Quindell share price plummets as confusion over share dealings reigns

 
Oliver Smith
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Chair Rob Terry borrowed £7.46m against 8.8m shares
Confusion surrounding the convoluted share dealings of three of Quindell’s largest individual shareholders caused havoc for the price of the insurance outsourcer.
Last Wednesday, Quindell said its chairman, finance chief and a non-executive director had entered into a loan facility to borrow £8.76m, secured against their own shares, in order to fund the purchase of £2.2m more Quindell stock.
The move led to confusion over the weekend about the terms of the loan had been made. Quindell yesterday issued a statement to clarify the transaction.
“As previously stated and as demonstrated by the initial purchases made by the purchasing directors and the fact that the majority of the board has acquired shares recently, we believe the current market valuation of the company is materially below its true value,” chairman Rob Terry said yesterday.
The three directors have agreed to buy back shares transferred to EFH in two years’ time “at a price equal to 69pc of the three-day average market value per share applicable at the date of entering into the facility, less margin calls paid”. The firm is required to deliver the transferred shares or equivalent shares to each purchasing director on payment".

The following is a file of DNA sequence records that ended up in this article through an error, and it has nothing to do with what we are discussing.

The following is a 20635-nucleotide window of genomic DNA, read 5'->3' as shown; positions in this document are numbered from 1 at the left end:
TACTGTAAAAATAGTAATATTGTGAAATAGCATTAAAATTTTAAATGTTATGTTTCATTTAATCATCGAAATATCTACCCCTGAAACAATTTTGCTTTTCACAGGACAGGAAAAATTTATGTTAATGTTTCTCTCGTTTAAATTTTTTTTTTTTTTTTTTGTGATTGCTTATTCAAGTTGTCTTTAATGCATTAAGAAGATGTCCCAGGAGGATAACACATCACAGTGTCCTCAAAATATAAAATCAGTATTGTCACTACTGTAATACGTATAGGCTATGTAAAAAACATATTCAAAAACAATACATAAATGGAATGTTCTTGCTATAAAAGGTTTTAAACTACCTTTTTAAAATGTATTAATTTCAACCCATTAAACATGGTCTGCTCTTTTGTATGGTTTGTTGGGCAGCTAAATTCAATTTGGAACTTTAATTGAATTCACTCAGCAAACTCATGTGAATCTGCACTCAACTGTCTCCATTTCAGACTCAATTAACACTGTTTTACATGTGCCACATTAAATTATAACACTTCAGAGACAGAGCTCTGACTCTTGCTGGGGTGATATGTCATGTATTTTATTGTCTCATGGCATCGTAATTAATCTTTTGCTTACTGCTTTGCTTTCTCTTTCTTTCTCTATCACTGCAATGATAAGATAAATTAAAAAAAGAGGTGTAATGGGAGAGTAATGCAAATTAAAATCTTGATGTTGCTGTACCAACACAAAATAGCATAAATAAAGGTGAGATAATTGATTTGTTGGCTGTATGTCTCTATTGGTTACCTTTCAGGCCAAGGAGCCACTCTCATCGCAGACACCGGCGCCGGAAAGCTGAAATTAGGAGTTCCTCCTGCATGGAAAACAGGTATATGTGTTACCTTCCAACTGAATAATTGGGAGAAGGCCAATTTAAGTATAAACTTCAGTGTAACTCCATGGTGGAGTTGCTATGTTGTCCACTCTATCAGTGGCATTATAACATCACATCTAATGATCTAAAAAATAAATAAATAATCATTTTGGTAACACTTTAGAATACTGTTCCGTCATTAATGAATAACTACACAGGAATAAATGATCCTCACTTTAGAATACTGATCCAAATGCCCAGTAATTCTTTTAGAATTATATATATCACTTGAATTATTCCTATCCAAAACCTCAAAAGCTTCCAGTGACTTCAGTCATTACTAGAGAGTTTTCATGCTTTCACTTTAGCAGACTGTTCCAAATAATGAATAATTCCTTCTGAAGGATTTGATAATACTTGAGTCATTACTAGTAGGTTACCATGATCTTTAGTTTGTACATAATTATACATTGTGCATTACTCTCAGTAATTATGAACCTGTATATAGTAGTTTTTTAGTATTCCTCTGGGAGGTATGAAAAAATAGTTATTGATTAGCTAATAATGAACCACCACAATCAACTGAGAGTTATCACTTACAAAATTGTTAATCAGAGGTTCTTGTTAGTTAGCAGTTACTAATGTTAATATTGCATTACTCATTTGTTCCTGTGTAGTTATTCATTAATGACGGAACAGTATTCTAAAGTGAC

Quindell’s shares plummeted 19.83 per cent to close at 95p.

DIRECTOR’S SHARE DEALINGS EXPLAINED

Quindell’s chairman Rob Terry controlled 45.65m shares in the company, around 10.5 per cent, prior to the two-year “sale and repurchase agreement” announced last week. Terry then transferred 8.85m shares over to Equities First Holdings, a securities based lender, and received £7.47m in return – an average price of just 84.5p, a nearly 30 per cent discount to Quindell’s share price last week. He used the funds generated to buy another 1m shares in Quindell at market price, giving him a total interest of around 46.65m shares in the company.
While yesterday’s statement makes it clear that “EFH… is under no obligation to hold or retain the transferred shares,” Terry said “each of us purchasing directors relied upon assurances from EFH that… the shares transferred would not be disposed of outright.” Similarly Quindell’s finance chief Laurence Moorse sold 200,000 shares to EFH for £168,714 and reinvested £62,000 in stock, and non-executive director Steve Scott sold 5.11m shares for £1.1m and reinvested £873,000 in Quindell stock.
If Quindell’s stock falls more than 20 per cent below the value at which they were transferred to EFH, around 68p, then the three directors will be liable to put up additional stock or cash as collateral on the loans.

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